NOAA Fisheries places observers aboard vessels through Federal funding. The groundfish management plans for the Gulf of Alaska and eastern Bering Sea amend to establish mandatory observer coverage requirements for vessels and plants involved in the groundfish fishery in these areas.


The North Pacific Observer Program begins. Under this program, NOAA Fisheries provides the operational oversight of the program, certification training, definition of observer sampling duties and methods, debriefing of observers, and management of the data. Although the vessel and plant owners pay for the cost of the observers, the Federal Government covers the costs associated with managing the program.


The Sustainable Fisheries Act of 1996 enacted numerous science, management, and conservation mandates. It recognized the importance of healthy habitat for commercial and recreational fisheries. Fish and other marine species depend on their habitat to survive and reproduce.


The Alaska At-Sea Scales Program is developed in the mid-1990s to provide catch accounting methods for vessels, that were more precise and verifiable and less dependent on estimates generated by at-sea observers. Improved catch estimation was necessary because of the implementation of large-scale catch share programs. Catch share programs require NOAA Fisheries to provide verifiable and precise estimates of quota harvest.


Essential Fish Habitat definition updates allow fishery management councils to designate Habitat Areas of Particular Concern, specific areas within EFH that have extremely important ecological functions and/or are especially vulnerable to degradation.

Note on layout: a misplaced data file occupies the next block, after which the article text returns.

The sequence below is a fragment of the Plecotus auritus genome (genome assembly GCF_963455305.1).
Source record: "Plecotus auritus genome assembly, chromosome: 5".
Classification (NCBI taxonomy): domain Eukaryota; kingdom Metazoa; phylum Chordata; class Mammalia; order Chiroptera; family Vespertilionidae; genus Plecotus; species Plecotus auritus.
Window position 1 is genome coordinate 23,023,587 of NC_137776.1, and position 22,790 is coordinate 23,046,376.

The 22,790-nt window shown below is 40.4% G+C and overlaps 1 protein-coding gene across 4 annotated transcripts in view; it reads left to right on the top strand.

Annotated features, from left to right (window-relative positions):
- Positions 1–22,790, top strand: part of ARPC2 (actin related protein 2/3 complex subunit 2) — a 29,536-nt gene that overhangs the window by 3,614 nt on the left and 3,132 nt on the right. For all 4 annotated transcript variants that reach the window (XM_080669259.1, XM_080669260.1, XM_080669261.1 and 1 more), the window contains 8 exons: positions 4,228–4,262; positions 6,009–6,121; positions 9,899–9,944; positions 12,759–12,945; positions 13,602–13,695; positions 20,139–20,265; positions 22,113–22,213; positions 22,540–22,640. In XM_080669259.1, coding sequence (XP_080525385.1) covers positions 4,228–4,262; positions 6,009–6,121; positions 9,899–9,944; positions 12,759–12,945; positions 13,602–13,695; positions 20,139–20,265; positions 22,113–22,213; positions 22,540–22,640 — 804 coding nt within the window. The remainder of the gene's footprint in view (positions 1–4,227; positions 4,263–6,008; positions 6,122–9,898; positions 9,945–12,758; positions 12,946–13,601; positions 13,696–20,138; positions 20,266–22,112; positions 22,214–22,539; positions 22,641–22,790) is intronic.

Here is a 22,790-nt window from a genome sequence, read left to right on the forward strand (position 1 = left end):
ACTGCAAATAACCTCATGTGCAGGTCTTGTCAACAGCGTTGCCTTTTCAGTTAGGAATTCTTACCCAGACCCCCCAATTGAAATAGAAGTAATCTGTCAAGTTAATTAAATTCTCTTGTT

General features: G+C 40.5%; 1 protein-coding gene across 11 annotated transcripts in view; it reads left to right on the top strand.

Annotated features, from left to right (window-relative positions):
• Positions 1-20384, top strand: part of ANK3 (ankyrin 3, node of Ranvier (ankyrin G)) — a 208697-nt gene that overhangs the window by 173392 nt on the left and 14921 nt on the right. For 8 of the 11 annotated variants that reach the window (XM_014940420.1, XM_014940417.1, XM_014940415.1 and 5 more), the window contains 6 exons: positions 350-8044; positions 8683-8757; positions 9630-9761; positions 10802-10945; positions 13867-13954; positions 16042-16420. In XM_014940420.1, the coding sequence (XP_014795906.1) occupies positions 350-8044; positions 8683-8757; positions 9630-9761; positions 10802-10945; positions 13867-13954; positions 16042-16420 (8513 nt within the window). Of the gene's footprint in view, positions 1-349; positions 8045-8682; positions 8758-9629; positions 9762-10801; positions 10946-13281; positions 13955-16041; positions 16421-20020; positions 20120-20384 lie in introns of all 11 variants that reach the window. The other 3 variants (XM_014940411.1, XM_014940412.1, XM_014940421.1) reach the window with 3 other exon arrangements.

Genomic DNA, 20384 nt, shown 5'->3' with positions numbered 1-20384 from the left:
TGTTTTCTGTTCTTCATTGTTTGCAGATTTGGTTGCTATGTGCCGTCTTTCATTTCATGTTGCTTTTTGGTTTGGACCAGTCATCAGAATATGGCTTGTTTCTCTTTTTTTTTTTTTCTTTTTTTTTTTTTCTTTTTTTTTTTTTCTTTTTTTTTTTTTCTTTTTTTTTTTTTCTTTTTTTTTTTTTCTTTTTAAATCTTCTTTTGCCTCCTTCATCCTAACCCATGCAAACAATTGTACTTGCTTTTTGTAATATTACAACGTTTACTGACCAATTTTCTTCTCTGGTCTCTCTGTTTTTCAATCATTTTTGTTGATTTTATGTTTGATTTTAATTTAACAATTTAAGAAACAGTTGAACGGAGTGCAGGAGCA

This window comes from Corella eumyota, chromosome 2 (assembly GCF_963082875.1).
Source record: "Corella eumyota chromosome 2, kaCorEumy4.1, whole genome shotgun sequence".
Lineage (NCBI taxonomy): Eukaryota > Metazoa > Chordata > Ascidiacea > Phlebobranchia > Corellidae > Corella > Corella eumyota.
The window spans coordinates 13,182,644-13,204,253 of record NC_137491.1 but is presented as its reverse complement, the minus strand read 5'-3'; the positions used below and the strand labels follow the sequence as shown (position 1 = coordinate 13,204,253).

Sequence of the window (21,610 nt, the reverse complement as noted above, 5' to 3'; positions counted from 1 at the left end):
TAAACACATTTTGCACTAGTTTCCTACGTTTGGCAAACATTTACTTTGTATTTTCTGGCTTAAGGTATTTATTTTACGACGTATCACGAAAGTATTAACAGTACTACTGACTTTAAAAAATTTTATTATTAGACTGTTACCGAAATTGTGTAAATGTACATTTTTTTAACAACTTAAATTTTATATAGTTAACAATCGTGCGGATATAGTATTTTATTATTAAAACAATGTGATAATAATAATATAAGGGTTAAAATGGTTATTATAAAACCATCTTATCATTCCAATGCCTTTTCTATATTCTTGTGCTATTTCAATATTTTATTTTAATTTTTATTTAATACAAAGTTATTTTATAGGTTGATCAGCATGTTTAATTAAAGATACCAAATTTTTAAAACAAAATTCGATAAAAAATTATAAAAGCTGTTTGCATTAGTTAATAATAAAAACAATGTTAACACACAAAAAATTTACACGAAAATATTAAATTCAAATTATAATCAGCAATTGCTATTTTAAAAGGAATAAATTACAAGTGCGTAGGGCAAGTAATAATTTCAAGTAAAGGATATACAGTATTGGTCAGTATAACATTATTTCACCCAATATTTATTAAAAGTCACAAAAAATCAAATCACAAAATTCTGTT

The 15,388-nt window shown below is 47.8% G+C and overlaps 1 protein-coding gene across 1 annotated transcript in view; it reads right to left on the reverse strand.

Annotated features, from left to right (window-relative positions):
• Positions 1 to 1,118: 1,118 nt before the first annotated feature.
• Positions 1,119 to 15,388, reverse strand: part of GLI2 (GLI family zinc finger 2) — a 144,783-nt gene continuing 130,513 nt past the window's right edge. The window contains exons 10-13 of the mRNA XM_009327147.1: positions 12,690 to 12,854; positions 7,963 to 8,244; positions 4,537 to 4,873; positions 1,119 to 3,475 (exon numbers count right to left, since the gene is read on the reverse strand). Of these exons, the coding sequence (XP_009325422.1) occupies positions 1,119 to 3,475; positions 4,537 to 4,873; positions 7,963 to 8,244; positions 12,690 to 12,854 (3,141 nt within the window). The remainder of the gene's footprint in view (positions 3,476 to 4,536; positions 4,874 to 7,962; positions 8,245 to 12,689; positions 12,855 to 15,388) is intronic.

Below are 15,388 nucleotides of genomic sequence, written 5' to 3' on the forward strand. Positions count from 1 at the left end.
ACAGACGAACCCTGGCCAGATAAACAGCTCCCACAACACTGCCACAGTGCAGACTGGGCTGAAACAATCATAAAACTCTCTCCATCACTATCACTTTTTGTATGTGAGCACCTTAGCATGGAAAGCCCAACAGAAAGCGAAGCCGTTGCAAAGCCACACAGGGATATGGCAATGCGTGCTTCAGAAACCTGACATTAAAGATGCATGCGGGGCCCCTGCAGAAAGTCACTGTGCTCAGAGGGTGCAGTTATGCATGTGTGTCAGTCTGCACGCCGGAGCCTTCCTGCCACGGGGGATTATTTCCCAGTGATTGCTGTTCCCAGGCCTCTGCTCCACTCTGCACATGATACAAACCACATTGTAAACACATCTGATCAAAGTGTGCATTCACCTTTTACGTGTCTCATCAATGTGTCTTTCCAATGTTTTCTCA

Amendment 91 attempts to address bycatch of Chinook Salmon in the Bering Sea and Aleutian Island Management Area.


Amendment 93 classifies Chinook Salmon as a Prohibited Species Catch (PSC) in the Central and Western Gulf of Alaska Management Area.


NOAA Fisheries changes how observers in the partial coverage category deploy, how observer coverage in the partial coverage category is funded, and the vessels and processors that must have some or all of their operations observed. These changes increase the statistical reliability of data collected by the program, address cost inequality among fishery participants, and expand observer coverage to unobserved fisheries.


Amendment 97 limits Chinook salmon prohibited species catch in Western and Central Gulf of Alaska non-pollock trawl catcher/processor and catcher vessel fisheries.


NOAA Fisheries approves Amendment 115 for Groundfish of the Bering Sea and Aleutian Islands Management Area, Amendment 105 to the FMP for Groundfish of the Gulf of Alaska, Amendment 49 to the FMP for Bering Sea/Aleutian Islands King and Tanner Crabs, Amendment 13 to the FMP for the Salmon Fisheries in the EEZ Off Alaska, and Amendment 2 to the FMP for Fish Resources of the Arctic Management Area. These amendments revise the FMPs by updating the description and identification of essential fish habitat, and updating information on adverse impacts to EFH based on the best scientific information available.

NOAA Fisheries developed regulations to allow small fixed gear vessels in partial coverage to opt into the Electronic Monitoring (EM) selection pool for the calendar year rather than carrying an observer. The data collected from this coverage is used to obtain catch and discard information from these vessels. More information can be found in final rule to integrate electronic monitoring into the North Pacific Observer Program.

Electronic Monitoring is currently being used as a compliance monitoring tool in several catch share programs in Alaska.